This is the first time in the history of visual communications photographers have had this kind of immediate and tangible reach. To have the audience HONY has (over 13 million on Facebook alone) when you’re dealing with people in public and to not have any accountability is problematic. (And, given the public’s low regard for the media, the fact Stanton is NOT the press, and operates outside its strictures, means his public not only affords him that leeway but actually respects and trust him more for it.) Here is some perspective on these numbers. The circulation of the top daily newspapers are considerably lower than HONY’s daily followers. The number one newspaper, The Wall Street Journal has a total circulation (print and web combined) of 2,378,827. Again, on Facebook alone, HONY has 13 million followers. To not have his material vetted, to not have an editor or photo editor asking these questions every time an image of a person appears in public, is a recipe for getting it wrong. Clearly, Brandon Stanton’s subjects and followers trust him implicitly, and we know his subjects willingly pose. But their trust is not built on the traditional relationship of journalist-to-public.

I appreciate these are old media standards being applied to new media. But they are still valid and need to be considered when looking at a photograph like this. The public support for the child is respectable and admirable, of course. But what of the consequences of Stanton’s editorial decision given the engagement of social media? What about the people that might see this child on the street (now that he’s famous) and mess with him? What kind of maturity, and social awareness was required to understand who he was talking to, and being photographed by? Did he realize this photograph would make him into an instant celebrity? One understands the consequences when talking to a reporter for The News or The Times. To what extent was that potential outcome represented here?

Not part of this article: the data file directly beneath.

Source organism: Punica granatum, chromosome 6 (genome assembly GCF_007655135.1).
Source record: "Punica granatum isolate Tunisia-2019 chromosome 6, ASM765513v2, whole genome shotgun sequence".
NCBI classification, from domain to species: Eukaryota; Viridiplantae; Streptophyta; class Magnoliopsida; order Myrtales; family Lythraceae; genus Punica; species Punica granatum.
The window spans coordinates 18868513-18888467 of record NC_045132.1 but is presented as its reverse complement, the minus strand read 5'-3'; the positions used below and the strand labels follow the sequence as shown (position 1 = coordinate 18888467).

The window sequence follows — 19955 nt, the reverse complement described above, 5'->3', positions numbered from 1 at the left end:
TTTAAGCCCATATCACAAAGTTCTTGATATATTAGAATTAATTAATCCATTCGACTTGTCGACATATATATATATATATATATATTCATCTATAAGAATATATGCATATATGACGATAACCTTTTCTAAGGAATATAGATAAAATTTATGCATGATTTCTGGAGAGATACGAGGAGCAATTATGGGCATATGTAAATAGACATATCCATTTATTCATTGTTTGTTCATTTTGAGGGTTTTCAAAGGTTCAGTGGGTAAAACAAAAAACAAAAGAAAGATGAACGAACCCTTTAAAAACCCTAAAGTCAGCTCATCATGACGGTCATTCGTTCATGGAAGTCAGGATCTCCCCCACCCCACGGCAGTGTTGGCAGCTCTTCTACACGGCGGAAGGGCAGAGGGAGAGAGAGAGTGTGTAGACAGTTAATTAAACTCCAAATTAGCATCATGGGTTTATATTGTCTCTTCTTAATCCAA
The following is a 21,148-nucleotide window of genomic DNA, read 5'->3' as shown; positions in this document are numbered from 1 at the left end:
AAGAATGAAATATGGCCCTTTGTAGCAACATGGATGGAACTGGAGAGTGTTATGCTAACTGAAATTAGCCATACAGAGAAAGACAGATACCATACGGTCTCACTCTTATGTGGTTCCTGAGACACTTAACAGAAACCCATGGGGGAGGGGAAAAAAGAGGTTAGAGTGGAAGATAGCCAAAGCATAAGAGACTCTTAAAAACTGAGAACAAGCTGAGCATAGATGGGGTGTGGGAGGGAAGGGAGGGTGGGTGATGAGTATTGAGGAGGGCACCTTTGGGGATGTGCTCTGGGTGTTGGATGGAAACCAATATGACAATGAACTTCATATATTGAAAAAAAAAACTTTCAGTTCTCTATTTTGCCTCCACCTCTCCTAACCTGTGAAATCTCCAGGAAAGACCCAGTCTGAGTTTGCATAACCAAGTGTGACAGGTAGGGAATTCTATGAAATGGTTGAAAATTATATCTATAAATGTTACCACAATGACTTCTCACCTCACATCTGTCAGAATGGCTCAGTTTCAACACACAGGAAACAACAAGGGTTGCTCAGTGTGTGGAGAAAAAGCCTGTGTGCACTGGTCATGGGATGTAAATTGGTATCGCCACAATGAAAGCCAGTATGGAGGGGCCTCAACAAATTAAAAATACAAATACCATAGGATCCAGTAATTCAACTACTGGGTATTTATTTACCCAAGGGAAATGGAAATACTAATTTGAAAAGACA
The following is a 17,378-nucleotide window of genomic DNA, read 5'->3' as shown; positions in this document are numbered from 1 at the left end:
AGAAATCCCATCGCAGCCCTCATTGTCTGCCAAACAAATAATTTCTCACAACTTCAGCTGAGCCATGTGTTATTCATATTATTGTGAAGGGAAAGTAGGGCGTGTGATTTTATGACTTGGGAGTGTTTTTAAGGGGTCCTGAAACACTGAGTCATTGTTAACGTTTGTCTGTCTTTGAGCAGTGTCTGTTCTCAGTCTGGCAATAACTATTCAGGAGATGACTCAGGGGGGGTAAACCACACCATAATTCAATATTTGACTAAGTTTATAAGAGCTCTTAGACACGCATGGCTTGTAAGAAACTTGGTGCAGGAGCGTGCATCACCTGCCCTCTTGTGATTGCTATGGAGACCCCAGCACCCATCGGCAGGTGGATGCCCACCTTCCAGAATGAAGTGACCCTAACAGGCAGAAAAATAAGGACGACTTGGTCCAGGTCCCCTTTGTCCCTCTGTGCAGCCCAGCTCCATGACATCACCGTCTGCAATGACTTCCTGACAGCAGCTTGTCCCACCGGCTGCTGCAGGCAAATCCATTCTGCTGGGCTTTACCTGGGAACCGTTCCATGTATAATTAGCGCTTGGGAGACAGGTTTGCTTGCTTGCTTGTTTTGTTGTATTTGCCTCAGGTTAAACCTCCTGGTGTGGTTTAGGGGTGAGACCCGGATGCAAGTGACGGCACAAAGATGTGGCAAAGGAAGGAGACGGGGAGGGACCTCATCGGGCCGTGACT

Then, there was this viral photo’s second ride. Further evidence of Stanton’s politicization of the picture was its irresistibility to the politicos and the pundits who found it impossible not too posterize for the presidential campaign andthe culture war.

On July 3rd, Hillary Clinton posted a comment on the HONY thread and the photo became an even bigger sensation. Her comment garnered over 77,000 likes. Clinton spoke directly to the boy as do most of the commenters, but it’s hard not to see her, and her team of social media commandos, as pandering. When political candidates are on the campaign trail, every single move they make has been plotted out for strategic gain. The obvious conclusion is that Mrs. Clinton commented, and also used this kid, to demonstrate her (ability to exercise) influence in social space.

Even with good intentions, there can be bad consequences. So while the candidate and the general public may feel that they are doing good for this boy by their comments of support, what they don’t appreciate is the opposite. Incapable of truly grasping what he was getting himself into when he agreed to have his photograph taken, the child has been turned overnight into a public personality, a photographic hero, framed by his fear of being gay. Going back to Rule #3, who in this scenario really had his back? If, by the way, his parents were standing right there with him as he was being photographed, as a viewer, I would like to know. Even more so, I’d like to know what they think of it now.

— Meg Handler

(Update/Correction: In the post, I misstate that the boy is “framed by his fear of being gay.” I should have said, he is fearful that people won’t like him because he is gay.)

(photo: Brandon Stanton/Humans of New York)

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Meg Handler
See other posts by Meg here.